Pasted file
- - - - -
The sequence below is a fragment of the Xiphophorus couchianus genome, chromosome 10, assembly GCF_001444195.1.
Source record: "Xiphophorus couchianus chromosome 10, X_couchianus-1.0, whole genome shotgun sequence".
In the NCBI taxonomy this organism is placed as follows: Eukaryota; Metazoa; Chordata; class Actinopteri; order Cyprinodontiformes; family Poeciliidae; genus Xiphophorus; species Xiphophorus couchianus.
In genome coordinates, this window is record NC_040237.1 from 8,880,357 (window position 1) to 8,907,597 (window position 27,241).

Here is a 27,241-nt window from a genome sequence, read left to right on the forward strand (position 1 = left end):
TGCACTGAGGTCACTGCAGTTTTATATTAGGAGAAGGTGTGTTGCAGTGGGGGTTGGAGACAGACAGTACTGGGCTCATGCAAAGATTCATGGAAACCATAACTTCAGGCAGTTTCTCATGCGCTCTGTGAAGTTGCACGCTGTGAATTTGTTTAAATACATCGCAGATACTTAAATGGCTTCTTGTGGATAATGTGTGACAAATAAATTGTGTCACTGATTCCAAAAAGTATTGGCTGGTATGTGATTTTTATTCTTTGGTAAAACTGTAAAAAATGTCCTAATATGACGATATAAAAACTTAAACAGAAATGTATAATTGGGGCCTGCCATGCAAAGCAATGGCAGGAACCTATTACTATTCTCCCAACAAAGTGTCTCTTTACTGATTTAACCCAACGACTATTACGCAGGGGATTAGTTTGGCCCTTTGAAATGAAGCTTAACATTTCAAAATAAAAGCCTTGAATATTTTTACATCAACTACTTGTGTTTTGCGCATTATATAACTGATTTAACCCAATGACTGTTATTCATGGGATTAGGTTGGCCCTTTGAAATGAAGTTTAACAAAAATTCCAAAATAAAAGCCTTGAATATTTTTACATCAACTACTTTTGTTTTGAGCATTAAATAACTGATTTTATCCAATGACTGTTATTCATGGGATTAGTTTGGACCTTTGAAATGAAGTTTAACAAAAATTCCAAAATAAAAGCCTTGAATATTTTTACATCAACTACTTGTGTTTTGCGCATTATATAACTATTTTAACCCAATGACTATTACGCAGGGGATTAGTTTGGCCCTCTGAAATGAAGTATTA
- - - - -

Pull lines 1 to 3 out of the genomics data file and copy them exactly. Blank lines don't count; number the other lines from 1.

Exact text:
The sequence below is a fragment of the Xiphophorus couchianus genome, chromosome 10, assembly GCF_001444195.1.
Source record: "Xiphophorus couchianus chromosome 10, X_couchianus-1.0, whole genome shotgun sequence".
In the NCBI taxonomy this organism is placed as follows: Eukaryota; Metazoa; Chordata; class Actinopteri; order Cyprinodontiformes; family Poeciliidae; genus Xiphophorus; species Xiphophorus couchianus.